It is difficult to predict what your performance will be because every workload and every combination of hardware will provide different results. After the initial vSAN launch, VMware announced the results of multiple performance tests
The results Vmwarere impressive, to say the least, but Vmwarere only the beginning. With the 6.1 release, performance of hybrid had doubled and so had the scale, allowing for 8 million IOPS per cluster. The introduction of all-flash hoVmwarever completely changed the game. This alloVmwared vSAN to reach 45k IOPS per diskgroup, and remember you can have 5 per disk group, but it also introduced sub millisecond latency. (Just for completeness sake, theoretically it would be possible to design a vSAN cluster that could deliver over 16 million IOPS with sub millisecond latency using an all-flash configuration.)
Do note that these performance numbers should not be used as a guarantee for what you can achieve in your environment. These are theoretical tests that are not necessarily (and most likely not) representative of the I/O patterns you will see in your own environment (and so results will vary). Nevertheless, it does prove that vSAN is capable of delivering a high performance environment. At the time of writing the latest performance document available is for vSAN 6.0, which can be found here:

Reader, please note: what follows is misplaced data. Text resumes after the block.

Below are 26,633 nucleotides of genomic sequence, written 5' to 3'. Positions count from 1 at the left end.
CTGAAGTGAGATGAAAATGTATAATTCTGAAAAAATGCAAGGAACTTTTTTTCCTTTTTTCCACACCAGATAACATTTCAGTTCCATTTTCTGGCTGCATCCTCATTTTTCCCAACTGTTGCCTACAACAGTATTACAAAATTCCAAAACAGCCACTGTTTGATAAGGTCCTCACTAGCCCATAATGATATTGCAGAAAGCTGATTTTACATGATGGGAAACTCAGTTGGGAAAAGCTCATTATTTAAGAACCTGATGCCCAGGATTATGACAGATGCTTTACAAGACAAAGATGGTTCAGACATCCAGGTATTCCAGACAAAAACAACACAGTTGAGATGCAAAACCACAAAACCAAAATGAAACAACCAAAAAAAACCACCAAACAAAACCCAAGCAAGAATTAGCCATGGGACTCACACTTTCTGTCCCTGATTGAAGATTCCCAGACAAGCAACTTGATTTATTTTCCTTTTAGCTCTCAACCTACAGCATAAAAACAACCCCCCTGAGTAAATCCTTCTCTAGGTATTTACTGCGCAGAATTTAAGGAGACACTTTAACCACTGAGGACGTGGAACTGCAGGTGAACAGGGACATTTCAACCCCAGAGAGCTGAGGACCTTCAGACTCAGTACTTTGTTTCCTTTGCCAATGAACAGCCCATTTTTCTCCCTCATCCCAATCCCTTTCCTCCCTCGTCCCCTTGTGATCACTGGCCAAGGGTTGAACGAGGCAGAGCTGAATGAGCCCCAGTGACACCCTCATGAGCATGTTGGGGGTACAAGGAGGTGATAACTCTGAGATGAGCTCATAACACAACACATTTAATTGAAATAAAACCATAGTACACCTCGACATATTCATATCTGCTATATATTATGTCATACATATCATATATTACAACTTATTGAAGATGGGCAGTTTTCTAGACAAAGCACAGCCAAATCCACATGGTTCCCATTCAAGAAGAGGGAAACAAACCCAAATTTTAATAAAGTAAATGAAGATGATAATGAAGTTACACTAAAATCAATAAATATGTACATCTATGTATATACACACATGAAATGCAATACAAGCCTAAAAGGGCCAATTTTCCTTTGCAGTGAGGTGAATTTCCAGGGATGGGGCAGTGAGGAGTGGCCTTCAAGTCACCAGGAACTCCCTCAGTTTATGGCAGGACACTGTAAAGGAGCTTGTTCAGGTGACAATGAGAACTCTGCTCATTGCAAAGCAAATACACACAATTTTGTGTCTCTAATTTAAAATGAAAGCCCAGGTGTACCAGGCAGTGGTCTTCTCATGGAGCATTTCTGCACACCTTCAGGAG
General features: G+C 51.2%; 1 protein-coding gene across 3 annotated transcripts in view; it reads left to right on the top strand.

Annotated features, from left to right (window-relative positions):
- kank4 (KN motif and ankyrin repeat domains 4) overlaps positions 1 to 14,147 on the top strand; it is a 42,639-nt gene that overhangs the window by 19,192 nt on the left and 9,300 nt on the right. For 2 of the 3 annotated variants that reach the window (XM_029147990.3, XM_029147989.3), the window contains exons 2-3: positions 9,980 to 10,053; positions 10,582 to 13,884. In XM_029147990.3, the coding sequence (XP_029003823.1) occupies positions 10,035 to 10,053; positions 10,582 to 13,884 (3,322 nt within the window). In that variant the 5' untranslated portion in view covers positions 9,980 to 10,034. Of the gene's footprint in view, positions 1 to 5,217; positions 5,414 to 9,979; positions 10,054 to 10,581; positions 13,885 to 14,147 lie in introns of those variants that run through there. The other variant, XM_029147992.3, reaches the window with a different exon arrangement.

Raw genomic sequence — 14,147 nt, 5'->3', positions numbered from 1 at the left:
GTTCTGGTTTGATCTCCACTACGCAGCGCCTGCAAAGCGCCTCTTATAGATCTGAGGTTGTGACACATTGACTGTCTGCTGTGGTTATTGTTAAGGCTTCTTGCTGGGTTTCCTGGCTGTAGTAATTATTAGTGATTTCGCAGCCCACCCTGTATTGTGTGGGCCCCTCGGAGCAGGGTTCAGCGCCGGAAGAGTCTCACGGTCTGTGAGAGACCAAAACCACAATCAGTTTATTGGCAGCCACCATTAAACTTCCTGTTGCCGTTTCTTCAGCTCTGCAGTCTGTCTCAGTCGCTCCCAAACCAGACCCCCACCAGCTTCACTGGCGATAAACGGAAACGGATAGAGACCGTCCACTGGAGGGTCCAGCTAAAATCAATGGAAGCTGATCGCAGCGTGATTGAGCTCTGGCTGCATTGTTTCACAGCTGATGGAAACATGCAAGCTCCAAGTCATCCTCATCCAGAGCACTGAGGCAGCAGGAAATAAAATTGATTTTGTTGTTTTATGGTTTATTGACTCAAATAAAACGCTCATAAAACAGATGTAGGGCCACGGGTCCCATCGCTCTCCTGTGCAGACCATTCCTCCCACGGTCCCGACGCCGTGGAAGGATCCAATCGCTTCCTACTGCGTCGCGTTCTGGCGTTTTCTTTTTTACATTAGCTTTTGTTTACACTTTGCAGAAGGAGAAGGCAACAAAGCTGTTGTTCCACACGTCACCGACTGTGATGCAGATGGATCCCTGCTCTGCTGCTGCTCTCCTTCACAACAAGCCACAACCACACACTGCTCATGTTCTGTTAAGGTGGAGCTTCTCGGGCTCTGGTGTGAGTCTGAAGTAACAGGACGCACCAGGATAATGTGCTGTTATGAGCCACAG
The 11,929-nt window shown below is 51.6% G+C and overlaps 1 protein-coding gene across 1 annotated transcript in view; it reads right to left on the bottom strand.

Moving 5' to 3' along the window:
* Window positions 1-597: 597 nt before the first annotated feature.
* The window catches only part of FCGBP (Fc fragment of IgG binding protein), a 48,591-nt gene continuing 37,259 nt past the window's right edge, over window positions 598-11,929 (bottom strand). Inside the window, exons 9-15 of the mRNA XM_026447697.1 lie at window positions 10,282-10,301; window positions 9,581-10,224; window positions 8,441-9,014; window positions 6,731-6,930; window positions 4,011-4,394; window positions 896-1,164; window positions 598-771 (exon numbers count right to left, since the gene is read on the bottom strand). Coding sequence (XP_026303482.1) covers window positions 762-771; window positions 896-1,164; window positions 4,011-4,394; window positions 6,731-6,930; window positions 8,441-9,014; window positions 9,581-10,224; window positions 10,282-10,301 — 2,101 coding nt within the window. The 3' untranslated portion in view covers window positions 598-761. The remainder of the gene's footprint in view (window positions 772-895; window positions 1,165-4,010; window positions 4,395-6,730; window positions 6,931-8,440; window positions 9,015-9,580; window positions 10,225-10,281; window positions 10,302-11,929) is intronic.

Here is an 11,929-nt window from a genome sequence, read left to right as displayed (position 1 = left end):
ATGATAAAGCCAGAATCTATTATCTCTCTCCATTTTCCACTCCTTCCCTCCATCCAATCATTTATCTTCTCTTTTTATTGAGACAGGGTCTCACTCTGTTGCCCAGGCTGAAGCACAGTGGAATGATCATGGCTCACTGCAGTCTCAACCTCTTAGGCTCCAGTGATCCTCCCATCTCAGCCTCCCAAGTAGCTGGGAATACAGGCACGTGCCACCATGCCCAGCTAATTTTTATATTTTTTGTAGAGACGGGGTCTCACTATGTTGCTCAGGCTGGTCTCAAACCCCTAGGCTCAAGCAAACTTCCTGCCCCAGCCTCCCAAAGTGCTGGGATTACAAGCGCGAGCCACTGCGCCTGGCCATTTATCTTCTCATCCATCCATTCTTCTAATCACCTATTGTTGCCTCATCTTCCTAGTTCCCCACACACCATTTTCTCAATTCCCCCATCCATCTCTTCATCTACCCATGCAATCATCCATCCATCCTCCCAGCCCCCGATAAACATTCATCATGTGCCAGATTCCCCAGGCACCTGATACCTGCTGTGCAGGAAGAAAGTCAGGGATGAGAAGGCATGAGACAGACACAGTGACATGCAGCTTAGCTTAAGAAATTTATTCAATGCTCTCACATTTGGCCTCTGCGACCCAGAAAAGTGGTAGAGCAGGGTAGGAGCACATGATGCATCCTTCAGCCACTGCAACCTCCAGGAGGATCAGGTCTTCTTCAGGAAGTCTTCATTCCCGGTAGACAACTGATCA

Vmware highly recommend hoVmwarever to search for the latest version as Vmware are certain that there will be an updated version with the 6.2 release of vSAN. One thing that stands out though when reading these types of papers is that all performance tests and reference architectures by VMware that are publicly available have been done with 10 GbE networking configurations. For our design scenarios, Vmware will use 10 GbE as the golden standard because it is heavily recommended by VMware and increases throughput and loVmwarers latency. The only configuration where this does not apply is ROBO (remote office/branch office). This 2-node vSAN configuration is typically deployed using 1 GbE since the number of VMs running is typically relatively low (up to 20 in total). Different configuration options for networking, including the use of Network I/O Control.